There’s a few days to go on my work assignment here, and by Saturday a lot of us who have been spending the last month or so together are going to have to part ways for our respective countries or to go back to work in Vietnam. Before our assignment started on April 24, we had only spoken to each other via weekly hour-long conference calls for 3 months prior. So when we did meet in person, we had some idea of what the other people were like. Meeting in person, however, and living and working in what for some of us is a completely different culture, continent, and/or country, is a far more intense experience in relationship-building. With few exceptions, I’m going to have a tough time saying goodbye to the people I’ve worked with and gotten to know here. Fortunately it’s not all bad news, though; I’m going to travel with two of my colleagues here down the coast of Vietnam to Hue, then Hoi An, then Danang, and then to Ho Chi Minh City. That will bring us to Saturday the 30th of May, at which point they’ll head back to Hanoi and to their respective countries, and I will go on to Siem Reap in Cambodia, then Bangkok, and on June 6 I’ll head to NYC from Bangkok.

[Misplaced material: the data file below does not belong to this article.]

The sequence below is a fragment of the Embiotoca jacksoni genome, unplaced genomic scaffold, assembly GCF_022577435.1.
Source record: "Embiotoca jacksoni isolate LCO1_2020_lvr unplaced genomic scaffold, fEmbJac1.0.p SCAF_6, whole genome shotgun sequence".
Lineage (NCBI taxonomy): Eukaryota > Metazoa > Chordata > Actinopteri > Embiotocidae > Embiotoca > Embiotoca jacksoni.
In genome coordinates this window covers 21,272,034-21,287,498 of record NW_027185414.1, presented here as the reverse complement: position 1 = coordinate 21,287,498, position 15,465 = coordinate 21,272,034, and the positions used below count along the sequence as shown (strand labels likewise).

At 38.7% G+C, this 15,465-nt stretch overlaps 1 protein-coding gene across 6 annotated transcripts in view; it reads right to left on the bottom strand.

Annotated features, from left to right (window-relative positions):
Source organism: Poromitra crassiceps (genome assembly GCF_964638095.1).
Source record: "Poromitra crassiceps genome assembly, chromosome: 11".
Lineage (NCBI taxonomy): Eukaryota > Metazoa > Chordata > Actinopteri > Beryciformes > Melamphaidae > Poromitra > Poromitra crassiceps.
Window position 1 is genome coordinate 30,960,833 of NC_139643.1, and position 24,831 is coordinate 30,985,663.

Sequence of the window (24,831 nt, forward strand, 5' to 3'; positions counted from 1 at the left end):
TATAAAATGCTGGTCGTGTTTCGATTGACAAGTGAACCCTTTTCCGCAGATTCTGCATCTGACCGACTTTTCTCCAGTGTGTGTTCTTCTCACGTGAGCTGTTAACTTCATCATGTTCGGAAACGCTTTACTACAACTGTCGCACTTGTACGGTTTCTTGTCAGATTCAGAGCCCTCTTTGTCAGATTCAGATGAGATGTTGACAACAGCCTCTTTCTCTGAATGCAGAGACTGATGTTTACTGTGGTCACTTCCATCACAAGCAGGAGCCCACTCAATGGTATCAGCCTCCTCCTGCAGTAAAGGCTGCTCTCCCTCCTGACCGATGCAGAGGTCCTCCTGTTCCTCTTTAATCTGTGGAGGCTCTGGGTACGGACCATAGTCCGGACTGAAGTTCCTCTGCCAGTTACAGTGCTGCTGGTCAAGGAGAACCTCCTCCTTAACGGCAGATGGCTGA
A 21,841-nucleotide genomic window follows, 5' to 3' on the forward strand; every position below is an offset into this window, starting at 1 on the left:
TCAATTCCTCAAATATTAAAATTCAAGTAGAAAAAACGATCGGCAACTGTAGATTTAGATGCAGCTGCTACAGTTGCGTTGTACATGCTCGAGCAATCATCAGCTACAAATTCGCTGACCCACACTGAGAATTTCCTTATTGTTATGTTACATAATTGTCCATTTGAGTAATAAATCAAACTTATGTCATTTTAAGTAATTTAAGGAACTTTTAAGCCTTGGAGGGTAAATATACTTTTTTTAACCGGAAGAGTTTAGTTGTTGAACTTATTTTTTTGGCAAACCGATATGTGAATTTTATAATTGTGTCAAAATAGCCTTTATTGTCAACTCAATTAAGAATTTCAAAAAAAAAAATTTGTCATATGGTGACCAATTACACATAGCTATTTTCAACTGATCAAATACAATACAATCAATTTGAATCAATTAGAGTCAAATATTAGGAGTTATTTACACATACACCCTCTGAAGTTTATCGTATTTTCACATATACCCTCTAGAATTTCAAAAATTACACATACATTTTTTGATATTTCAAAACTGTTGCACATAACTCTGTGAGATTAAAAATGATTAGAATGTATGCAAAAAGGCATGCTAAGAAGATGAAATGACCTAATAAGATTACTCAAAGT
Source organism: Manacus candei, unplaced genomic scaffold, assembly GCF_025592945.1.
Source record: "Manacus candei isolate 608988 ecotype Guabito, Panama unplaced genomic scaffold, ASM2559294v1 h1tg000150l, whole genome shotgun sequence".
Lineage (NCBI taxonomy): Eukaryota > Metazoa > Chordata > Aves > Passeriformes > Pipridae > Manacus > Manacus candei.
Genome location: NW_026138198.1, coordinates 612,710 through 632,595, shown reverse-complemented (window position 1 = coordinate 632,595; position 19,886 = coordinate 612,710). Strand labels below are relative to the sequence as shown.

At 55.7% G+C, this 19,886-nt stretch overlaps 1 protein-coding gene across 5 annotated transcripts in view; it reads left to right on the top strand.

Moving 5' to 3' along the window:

When I was staying in Buenos Aires in May of 2006 I, there was an Irish woman, a doctor, who was part of my clique at the Spanish language school we both attended. She told me that she didn’t say goodbye to people if she could in any way avoid it; she would just leave. She didn’t explain exactly why, other than that she just didn’t like saying goodbye. It’s times like these when I wonder if I want to be around for the goodbyes, and maybe it’s just better to just stop showing up instead. Except that wouldn’t be terribly respectful and I have nothing but respect for these people. It’s tempting to fantasize that if I didn’t say goodbye, maybe there was no reason to … somehow I knew I’d see them again.